Two people who were arrested separately on Tuesday night and Wednesday morning remain in detention accused of inciting crime and disorder after they marked the third anniversary of the death of slain political analyst Kem Ley.
Phnom Penh municipal authorities arrested Kung Reiya, a former activist for the Supreme Court-dissolved Cambodia National Rescue Party, and three of his family members on Tuesday night. But the family members were later released.
Phnom Penh Municipal Hall spokesman Meth Meas Pheakdey told The Post: “The three youths were involved in printing T-shirts [bearing slogans and Ley’s picture].
“The three will be released after investigation. Only one person is involved in the offence and now we have sent him to the Phnom Penh Municipal court.”
Three more young people were arrested on Wednesday after handing out “inciting” leaflets at the Caltex petrol station on the capital’s Monivong Boulevard where Ley was gunned down on July 10, 2016.
“They were arrested not for marking the anniversary but for distributing leaflets inciting crime and disorder. In fact, we only detained one youth. The two other youths claimed they volunteered to come along with the youth we detained.
“We have separated the cases and have detained only one youth because he distributed leaflets inciting others to commit crimes affecting the security and order of the nation,” Meas Pheakdey said.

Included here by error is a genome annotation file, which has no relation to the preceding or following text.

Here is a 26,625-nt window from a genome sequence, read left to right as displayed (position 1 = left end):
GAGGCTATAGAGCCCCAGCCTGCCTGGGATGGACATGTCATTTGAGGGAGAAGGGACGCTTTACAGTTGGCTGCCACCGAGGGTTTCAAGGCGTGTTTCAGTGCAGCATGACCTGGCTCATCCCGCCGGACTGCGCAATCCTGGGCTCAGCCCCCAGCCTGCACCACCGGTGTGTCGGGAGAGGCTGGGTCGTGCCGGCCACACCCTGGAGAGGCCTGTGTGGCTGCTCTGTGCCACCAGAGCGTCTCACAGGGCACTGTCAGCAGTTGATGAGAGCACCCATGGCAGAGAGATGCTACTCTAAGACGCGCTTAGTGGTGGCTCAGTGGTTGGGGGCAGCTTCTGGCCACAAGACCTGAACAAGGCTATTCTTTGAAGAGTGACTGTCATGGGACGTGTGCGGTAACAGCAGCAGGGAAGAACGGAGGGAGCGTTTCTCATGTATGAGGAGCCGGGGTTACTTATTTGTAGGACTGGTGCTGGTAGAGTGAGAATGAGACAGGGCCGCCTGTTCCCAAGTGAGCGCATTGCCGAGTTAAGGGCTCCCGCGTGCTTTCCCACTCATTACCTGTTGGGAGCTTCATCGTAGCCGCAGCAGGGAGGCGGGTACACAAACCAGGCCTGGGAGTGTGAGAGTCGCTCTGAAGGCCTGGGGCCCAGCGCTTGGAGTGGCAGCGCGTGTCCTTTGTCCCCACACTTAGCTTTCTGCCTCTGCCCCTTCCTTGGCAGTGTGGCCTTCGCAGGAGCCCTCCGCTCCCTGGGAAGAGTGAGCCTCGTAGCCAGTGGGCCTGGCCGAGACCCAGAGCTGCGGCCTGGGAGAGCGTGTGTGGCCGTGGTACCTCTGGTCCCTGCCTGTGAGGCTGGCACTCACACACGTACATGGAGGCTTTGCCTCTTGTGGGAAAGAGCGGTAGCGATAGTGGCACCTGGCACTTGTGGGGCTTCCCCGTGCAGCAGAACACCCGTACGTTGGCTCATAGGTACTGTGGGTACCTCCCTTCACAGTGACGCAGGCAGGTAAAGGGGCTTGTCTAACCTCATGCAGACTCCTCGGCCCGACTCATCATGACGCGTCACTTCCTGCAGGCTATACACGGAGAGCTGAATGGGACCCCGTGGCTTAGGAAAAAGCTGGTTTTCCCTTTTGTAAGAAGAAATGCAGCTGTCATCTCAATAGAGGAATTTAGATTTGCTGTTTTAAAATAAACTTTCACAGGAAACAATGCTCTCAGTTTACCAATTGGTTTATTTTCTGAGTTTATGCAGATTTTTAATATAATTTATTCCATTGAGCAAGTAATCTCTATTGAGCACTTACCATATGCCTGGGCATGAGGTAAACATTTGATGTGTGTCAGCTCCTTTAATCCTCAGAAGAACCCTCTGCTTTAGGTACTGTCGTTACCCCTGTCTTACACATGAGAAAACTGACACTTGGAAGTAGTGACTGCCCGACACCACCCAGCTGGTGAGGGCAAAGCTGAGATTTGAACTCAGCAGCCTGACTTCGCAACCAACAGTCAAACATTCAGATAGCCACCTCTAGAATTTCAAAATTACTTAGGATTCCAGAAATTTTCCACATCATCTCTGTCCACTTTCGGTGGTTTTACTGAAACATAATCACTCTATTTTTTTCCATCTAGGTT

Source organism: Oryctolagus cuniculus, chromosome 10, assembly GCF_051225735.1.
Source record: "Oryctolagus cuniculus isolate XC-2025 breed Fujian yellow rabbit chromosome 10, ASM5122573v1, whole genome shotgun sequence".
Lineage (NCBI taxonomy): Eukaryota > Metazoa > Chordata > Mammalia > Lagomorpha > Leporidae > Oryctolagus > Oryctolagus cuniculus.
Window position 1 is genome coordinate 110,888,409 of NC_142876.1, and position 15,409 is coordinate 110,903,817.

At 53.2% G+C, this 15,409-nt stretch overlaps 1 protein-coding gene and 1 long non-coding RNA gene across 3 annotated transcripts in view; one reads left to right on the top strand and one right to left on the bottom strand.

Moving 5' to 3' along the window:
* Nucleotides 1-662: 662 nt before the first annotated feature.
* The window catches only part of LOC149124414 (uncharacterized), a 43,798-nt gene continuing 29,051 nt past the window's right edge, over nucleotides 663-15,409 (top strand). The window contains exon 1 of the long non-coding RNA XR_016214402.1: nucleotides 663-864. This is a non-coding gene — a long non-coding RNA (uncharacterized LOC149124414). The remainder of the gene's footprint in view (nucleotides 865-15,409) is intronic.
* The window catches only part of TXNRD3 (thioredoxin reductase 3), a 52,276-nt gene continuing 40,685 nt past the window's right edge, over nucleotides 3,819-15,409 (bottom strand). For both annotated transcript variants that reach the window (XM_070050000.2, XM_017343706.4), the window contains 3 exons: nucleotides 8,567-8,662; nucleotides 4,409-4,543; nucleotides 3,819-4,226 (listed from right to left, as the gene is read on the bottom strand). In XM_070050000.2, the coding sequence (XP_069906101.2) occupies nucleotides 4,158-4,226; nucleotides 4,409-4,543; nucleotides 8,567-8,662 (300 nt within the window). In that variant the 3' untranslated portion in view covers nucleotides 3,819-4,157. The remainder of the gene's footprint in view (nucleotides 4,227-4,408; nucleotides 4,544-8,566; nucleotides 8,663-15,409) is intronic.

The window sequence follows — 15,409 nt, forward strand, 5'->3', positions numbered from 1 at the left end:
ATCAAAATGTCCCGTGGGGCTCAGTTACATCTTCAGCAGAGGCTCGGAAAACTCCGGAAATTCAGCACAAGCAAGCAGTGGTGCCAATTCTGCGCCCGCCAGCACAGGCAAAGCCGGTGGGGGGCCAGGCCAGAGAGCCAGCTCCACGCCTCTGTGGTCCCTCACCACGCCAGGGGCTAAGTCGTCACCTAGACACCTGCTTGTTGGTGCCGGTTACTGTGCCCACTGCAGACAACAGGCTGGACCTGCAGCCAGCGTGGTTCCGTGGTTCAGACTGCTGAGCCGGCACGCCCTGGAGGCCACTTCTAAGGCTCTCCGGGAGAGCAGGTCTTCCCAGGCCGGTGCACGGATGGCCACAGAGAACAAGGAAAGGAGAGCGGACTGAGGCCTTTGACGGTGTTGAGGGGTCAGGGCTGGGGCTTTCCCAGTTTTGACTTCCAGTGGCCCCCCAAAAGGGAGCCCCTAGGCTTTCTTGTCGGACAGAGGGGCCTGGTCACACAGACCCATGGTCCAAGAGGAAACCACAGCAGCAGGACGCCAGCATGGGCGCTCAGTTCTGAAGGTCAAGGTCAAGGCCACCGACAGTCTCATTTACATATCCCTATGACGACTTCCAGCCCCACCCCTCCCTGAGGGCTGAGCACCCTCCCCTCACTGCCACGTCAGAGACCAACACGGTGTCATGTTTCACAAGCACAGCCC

Reiya’s wife Srey Nich told The Post that the authorities sent her husband to the municipal court on Tuesday night and then sent him back to the Phnom Penh Municipal Police headquarters.
“Yesterday evening, he was at the Phnom Penh police headquarters. They arrested my husband accusing him of posting on Facebook to sell shirts printed with Kem Ley’s photo."
“Three other people were made to sign a contract at the Phnom Penh police headquarters and were then allowed to return home,” she said.
Transparency International Cambodia director Preap Kol, who attended the anniversary gathering at the Caltex petrol station yesterday, said for the last three years on July 10, he has visited the cafe where Ley was shot, to drink coffee, remember him, and pray for his spirit, as he respected and loved him.
“What I saw around the petrol station and in the shop this morning showed the restrictions on fundamental rights and freedoms imposed by narrow-minded Cambodian authorities."
“I am dismayed that the authorities deployed so many forces to stop people marking the anniversary,” he said.
Soeng Sen Karuna, a spokesman for rights group Adhoc, said on Wednesday that the authorities’ actions were unlawful and violated the people’s rights to gather peacefully.
“If they are charged with any crime, we will consider sending a lawyer to defend them in accordance with the law,” he said.